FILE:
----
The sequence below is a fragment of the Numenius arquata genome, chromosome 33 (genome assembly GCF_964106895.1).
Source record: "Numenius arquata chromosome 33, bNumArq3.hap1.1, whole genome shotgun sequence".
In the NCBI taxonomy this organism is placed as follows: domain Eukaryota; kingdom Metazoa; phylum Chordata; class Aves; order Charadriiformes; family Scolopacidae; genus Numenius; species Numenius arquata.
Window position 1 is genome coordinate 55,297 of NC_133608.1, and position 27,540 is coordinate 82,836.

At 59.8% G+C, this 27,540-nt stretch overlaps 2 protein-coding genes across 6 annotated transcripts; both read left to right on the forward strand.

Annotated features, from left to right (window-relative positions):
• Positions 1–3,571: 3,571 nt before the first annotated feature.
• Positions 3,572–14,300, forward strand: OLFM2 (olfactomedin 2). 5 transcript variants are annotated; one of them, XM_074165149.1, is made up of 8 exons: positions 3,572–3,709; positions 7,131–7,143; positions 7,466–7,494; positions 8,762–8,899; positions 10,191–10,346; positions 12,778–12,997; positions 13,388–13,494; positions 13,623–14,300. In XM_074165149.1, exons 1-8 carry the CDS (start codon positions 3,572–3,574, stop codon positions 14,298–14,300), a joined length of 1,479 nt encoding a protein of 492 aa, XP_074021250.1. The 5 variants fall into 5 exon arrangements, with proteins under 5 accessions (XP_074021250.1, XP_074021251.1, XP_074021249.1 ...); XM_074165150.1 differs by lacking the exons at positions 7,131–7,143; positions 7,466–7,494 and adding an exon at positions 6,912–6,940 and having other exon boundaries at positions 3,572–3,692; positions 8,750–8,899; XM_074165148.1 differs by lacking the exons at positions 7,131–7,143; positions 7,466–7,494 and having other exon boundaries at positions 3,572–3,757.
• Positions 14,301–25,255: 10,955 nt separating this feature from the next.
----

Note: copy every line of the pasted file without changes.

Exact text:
The sequence below is a fragment of the Numenius arquata genome, chromosome 33 (genome assembly GCF_964106895.1).
Source record: "Numenius arquata chromosome 33, bNumArq3.hap1.1, whole genome shotgun sequence".
In the NCBI taxonomy this organism is placed as follows: domain Eukaryota; kingdom Metazoa; phylum Chordata; class Aves; order Charadriiformes; family Scolopacidae; genus Numenius; species Numenius arquata.
Window position 1 is genome coordinate 55,297 of NC_133608.1, and position 27,540 is coordinate 82,836.

At 59.8% G+C, this 27,540-nt stretch overlaps 2 protein-coding genes across 6 annotated transcripts; both read left to right on the forward strand.

Annotated features, from left to right (window-relative positions):
• Positions 1–3,571: 3,571 nt before the first annotated feature.
• Positions 3,572–14,300, forward strand: OLFM2 (olfactomedin 2). 5 transcript variants are annotated; one of them, XM_074165149.1, is made up of 8 exons: positions 3,572–3,709; positions 7,131–7,143; positions 7,466–7,494; positions 8,762–8,899; positions 10,191–10,346; positions 12,778–12,997; positions 13,388–13,494; positions 13,623–14,300. In XM_074165149.1, exons 1-8 carry the CDS (start codon positions 3,572–3,574, stop codon positions 14,298–14,300), a joined length of 1,479 nt encoding a protein of 492 aa, XP_074021250.1. The 5 variants fall into 5 exon arrangements, with proteins under 5 accessions (XP_074021250.1, XP_074021251.1, XP_074021249.1 ...); XM_074165150.1 differs by lacking the exons at positions 7,131–7,143; positions 7,466–7,494 and adding an exon at positions 6,912–6,940 and having other exon boundaries at positions 3,572–3,692; positions 8,750–8,899; XM_074165148.1 differs by lacking the exons at positions 7,131–7,143; positions 7,466–7,494 and having other exon boundaries at positions 3,572–3,757.
• Positions 14,301–25,255: 10,955 nt separating this feature from the next.